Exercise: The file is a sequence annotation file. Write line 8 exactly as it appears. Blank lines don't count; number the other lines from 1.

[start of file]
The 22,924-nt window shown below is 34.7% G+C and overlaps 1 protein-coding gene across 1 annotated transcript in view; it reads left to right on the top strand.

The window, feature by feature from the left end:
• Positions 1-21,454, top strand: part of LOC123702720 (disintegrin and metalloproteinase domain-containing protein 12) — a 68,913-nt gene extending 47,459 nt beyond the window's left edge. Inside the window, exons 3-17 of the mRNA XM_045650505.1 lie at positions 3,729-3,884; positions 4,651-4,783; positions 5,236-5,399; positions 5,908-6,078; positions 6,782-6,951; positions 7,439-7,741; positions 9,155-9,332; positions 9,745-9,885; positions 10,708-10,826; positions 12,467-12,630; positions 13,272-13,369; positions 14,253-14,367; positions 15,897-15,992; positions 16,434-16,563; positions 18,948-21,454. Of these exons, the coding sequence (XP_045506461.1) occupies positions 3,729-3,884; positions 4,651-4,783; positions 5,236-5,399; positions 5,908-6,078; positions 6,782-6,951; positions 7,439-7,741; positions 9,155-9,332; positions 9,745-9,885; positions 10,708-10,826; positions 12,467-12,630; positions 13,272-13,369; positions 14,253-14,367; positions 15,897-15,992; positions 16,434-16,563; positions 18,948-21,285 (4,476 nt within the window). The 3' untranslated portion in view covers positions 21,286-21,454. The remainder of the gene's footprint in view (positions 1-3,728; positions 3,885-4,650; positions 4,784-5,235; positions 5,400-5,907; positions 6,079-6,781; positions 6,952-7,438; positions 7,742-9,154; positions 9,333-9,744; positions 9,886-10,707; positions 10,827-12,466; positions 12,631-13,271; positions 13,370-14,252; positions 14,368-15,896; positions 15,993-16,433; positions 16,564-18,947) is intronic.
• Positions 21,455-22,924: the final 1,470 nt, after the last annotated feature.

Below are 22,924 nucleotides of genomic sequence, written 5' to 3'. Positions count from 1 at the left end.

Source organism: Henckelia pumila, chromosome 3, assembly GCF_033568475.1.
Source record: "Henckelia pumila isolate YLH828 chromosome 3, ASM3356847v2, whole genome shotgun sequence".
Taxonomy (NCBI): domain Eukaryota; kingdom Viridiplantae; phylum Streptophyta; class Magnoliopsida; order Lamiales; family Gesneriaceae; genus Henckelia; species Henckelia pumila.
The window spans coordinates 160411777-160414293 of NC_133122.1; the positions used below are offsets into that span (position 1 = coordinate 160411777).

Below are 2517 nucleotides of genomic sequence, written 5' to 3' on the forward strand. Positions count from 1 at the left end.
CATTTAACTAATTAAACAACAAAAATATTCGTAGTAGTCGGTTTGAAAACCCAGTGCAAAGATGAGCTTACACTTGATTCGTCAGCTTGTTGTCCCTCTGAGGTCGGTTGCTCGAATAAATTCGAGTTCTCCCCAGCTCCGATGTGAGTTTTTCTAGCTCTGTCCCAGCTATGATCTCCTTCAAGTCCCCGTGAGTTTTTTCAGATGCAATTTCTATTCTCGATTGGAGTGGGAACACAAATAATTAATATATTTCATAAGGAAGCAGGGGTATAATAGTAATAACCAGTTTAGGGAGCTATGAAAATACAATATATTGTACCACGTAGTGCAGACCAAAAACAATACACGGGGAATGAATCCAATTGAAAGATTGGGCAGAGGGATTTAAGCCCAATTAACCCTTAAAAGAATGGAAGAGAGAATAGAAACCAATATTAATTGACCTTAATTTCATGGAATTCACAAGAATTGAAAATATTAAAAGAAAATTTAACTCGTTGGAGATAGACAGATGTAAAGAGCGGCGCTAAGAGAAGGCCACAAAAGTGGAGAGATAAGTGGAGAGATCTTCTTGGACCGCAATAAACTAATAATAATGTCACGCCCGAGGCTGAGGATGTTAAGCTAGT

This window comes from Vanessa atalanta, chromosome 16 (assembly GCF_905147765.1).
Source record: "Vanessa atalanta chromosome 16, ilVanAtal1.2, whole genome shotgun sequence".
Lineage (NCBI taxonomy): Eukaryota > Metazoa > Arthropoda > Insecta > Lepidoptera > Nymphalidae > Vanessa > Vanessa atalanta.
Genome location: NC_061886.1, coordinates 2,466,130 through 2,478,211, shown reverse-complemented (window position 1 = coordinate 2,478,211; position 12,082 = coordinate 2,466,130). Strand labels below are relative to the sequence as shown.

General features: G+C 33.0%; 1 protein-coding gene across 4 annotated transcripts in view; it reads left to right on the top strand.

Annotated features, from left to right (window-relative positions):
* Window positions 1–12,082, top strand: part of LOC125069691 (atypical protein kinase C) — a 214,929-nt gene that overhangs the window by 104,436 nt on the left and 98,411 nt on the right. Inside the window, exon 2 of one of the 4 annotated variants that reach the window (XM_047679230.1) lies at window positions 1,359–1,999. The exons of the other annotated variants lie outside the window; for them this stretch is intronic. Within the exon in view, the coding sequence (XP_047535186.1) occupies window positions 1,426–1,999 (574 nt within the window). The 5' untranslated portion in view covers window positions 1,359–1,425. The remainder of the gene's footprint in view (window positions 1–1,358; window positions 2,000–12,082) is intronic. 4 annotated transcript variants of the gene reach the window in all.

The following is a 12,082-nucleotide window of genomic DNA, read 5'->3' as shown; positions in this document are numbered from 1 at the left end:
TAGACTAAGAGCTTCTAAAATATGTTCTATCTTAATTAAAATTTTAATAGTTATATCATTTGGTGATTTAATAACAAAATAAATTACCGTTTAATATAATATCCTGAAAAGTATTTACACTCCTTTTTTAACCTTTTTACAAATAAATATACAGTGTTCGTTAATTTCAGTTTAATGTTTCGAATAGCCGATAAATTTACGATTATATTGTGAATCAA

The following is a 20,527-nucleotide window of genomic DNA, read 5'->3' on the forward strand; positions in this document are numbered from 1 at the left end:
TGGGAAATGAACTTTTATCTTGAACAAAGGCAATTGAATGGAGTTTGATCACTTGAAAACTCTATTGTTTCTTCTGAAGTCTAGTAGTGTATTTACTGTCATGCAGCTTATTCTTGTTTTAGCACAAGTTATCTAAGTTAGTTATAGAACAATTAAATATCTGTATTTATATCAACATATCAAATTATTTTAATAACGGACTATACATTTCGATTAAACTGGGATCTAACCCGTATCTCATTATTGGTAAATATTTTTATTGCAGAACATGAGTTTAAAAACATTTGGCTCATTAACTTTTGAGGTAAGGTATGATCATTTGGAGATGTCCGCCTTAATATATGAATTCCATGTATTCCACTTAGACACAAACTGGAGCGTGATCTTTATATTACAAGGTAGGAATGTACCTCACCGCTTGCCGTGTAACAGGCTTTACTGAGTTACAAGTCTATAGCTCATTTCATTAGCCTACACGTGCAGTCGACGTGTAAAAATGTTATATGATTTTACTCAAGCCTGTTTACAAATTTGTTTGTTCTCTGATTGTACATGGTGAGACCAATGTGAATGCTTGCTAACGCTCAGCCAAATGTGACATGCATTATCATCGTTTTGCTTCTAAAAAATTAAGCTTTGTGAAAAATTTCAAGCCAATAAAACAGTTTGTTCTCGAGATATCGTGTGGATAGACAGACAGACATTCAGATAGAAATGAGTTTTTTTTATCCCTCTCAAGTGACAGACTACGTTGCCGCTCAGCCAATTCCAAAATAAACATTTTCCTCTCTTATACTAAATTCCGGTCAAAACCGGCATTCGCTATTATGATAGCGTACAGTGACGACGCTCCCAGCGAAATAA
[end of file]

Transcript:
Taxonomy (NCBI): domain Eukaryota; kingdom Viridiplantae; phylum Streptophyta; class Magnoliopsida; order Lamiales; family Gesneriaceae; genus Henckelia; species Henckelia pumila.